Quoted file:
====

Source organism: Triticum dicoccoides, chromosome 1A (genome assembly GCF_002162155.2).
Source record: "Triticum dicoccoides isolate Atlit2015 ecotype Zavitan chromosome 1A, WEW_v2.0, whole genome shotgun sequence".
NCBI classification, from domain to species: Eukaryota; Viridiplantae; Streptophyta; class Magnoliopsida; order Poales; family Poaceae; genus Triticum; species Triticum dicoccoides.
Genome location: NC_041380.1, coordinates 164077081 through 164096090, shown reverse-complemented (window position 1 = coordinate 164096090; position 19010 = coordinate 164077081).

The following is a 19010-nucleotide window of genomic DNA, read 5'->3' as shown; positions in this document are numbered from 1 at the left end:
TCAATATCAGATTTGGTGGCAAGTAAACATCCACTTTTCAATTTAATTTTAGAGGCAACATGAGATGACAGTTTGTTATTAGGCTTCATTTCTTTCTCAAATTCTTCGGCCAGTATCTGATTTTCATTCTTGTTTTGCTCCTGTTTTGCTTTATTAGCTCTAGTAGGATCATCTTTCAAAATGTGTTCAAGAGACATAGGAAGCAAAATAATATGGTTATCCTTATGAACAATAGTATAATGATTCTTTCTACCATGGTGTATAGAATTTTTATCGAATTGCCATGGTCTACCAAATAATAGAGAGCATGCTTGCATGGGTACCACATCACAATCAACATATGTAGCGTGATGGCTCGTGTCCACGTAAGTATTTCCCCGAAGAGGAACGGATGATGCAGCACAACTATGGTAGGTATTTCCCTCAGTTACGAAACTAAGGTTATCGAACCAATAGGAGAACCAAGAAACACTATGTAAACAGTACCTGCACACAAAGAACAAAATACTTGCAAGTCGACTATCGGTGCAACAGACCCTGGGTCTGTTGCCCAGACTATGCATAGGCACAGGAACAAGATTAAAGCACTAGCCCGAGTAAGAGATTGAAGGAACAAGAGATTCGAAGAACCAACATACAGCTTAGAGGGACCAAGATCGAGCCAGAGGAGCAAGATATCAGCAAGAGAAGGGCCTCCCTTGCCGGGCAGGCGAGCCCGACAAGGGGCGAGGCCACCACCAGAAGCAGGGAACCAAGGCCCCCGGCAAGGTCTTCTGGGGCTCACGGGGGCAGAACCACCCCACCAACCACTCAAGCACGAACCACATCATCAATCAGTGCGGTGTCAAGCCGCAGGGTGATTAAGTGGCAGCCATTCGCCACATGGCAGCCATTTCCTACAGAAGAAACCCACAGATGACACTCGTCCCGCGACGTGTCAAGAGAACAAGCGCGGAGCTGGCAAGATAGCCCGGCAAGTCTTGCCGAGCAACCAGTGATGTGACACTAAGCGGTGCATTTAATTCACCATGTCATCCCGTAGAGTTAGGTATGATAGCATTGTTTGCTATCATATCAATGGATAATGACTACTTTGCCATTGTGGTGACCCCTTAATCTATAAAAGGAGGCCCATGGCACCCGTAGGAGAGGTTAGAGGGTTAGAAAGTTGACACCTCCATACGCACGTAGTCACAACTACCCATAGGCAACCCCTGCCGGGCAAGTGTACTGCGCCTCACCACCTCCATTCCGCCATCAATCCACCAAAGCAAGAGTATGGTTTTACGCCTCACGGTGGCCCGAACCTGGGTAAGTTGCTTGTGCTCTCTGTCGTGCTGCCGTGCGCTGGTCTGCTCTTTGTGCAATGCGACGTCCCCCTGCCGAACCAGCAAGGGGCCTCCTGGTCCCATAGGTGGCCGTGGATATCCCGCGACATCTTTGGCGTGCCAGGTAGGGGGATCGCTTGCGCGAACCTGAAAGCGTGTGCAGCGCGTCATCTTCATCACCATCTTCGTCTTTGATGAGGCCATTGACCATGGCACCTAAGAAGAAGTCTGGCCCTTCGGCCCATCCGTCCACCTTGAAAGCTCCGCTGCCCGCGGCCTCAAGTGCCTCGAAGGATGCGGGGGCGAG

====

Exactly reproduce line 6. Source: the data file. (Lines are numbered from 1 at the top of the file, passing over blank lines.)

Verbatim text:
TCAATATCAGATTTGGTGGCAAGTAAACATCCACTTTTCAATTTAATTTTAGAGGCAACATGAGATGACAGTTTGTTATTAGGCTTCATTTCTTTCTCAAATTCTTCGGCCAGTATCTGATTTTCATTCTTGTTTTGCTCCTGTTTTGCTTTATTAGCTCTAGTAGGATCATCTTTCAAAATGTGTTCAAGAGACATAGGAAGCAAAATAATATGGTTATCCTTATGAACAATAGTATAATGATTCTTTCTACCATGGTGTATAGAATTTTTATCGAATTGCCATGGTCTACCAAATAATAGAGAGCATGCTTGCATGGGTACCACATCACAATCAACATATGTAGCGTGATGGCTCGTGTCCACGTAAGTATTTCCCCGAAGAGGAACGGATGATGCAGCACAACTATGGTAGGTATTTCCCTCAGTTACGAAACTAAGGTTATCGAACCAATAGGAGAACCAAGAAACACTATGTAAACAGTACCTGCACACAAAGAACAAAATACTTGCAAGTCGACTATCGGTGCAACAGACCCTGGGTCTGTTGCCCAGACTATGCATAGGCACAGGAACAAGATTAAAGCACTAGCCCGAGTAAGAGATTGAAGGAACAAGAGATTCGAAGAACCAACATACAGCTTAGAGGGACCAAGATCGAGCCAGAGGAGCAAGATATCAGCAAGAGAAGGGCCTCCCTTGCCGGGCAGGCGAGCCCGACAAGGGGCGAGGCCACCACCAGAAGCAGGGAACCAAGGCCCCCGGCAAGGTCTTCTGGGGCTCACGGGGGCAGAACCACCCCACCAACCACTCAAGCACGAACCACATCATCAATCAGTGCGGTGTCAAGCCGCAGGGTGATTAAGTGGCAGCCATTCGCCACATGGCAGCCATTTCCTACAGAAGAAACCCACAGATGACACTCGTCCCGCGACGTGTCAAGAGAACAAGCGCGGAGCTGGCAAGATAGCCCGGCAAGTCTTGCCGAGCAACCAGTGATGTGACACTAAGCGGTGCATTTAATTCACCATGTCATCCCGTAGAGTTAGGTATGATAGCATTGTTTGCTATCATATCAATGGATAATGACTACTTTGCCATTGTGGTGACCCCTTAATCTATAAAAGGAGGCCCATGGCACCCGTAGGAGAGGTTAGAGGGTTAGAAAGTTGACACCTCCATACGCACGTAGTCACAACTACCCATAGGCAACCCCTGCCGGGCAAGTGTACTGCGCCTCACCACCTCCATTCCGCCATCAATCCACCAAAGCAAGAGTATGGTTTTACGCCTCACGGTGGCCCGAACCTGGGTAAGTTGCTTGTGCTCTCTGTCGTGCTGCCGTGCGCTGGTCTGCTCTTTGTGCAATGCGACGTCCCCCTGCCGAACCAGCAAGGGGCCTCCTGGTCCCATAGGTGGCCGTGGATATCCCGCGACATCTTTGGCGTGCCAGGTAGGGGGATCGCTTGCGCGAACCTGAAAGCGTGTGCAGCGCGTCATCTTCATCACCATCTTCGTCTTTGATGAGGCCATTGACCATGGCACCTAAGAAGAAGTCTGGCCCTTCGGCCCATCCGTCCACCTTGAAAGCTCCGCTGCCCGCGGCCTCAAGTGCCTCGAAGGATGCGGGGGCGAG